The Erlang traffic models were established by A.K. Erlang, a
Danish scientist who is credited with much of the early work in telephone
traffic design. He discovered the mathematics underlying queuing, a branch of
statistics now termed 'queuing theory'.
'Erlang' calculators are used
throughout the world to carry out a variety of statistical calculations
associated with telecommunications systems and call centers.
telephone system designers to estimate the number of lines required for
PSTN connections and takes into account the additional traffic load
caused by blocked callers immediately trying to call again if their
calls are blocked.
number of lines required for PSTN connections (CO trunks) or private
explore the relationship between the traffic offered to a trunk group,
the blocking that will be experienced and the number of lines provided
when there are a finite number of sources from which the traffic is
generated. It is more accurate than Erlang B, which tends to
The Erlang C calculator models the performance of
systems which incorporate queuing (rather than a caller simply getting a busy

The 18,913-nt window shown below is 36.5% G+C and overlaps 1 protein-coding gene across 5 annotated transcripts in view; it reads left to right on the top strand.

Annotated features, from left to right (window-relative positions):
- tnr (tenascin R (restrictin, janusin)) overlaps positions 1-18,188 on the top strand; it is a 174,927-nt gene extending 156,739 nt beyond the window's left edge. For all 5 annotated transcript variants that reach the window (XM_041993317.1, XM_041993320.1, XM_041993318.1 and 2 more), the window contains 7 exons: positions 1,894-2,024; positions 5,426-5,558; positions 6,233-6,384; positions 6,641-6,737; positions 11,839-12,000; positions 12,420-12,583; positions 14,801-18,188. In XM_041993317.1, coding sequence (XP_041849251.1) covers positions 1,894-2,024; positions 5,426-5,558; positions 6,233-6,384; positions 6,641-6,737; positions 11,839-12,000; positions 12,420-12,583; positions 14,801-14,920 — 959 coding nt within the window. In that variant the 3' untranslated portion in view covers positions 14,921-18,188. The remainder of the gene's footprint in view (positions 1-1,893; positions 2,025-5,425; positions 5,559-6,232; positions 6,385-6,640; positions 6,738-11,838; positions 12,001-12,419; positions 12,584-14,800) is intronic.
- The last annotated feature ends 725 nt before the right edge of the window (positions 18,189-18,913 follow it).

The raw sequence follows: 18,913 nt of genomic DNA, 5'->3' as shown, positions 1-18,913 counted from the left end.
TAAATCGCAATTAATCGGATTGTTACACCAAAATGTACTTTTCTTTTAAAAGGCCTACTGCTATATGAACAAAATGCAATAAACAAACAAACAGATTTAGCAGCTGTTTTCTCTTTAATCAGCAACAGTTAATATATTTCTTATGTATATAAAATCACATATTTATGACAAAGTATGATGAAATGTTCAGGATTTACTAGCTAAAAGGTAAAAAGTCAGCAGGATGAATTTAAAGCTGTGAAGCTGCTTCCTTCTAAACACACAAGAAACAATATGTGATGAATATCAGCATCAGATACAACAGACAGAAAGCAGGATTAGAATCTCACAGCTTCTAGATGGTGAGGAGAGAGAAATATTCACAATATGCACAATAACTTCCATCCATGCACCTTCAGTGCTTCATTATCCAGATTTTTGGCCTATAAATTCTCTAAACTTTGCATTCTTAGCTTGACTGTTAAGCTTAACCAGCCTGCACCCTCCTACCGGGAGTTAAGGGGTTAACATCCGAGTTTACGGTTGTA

signal and hanging up). Queuing applications include switchboard operators,
call center agents and helpdesks. However the same calculations also apply to
supermarket checkout queues, toll booths etc.
The Erlang C model makes the following assumptions -
offered randomly in a queue (Poisson arrivals)
Users wait if
they find the system busy (no account is made of the effect of abandoned
served in the order of their arrival
directed to the first-available agent
Queue sizes are
There are not
dramatic variations in call volumes within the period being calculated
The actual formula
for Erlang C calculations is -
where the result is
the probability that a caller will not be answered immediately and will have
to wait (i.e. be queued).
Other parameters can
also be derived from this formula including the number of agents needed, the
ASA, the service level (e.g. percent of calls answered within 40 seconds),
number of calls queued etc.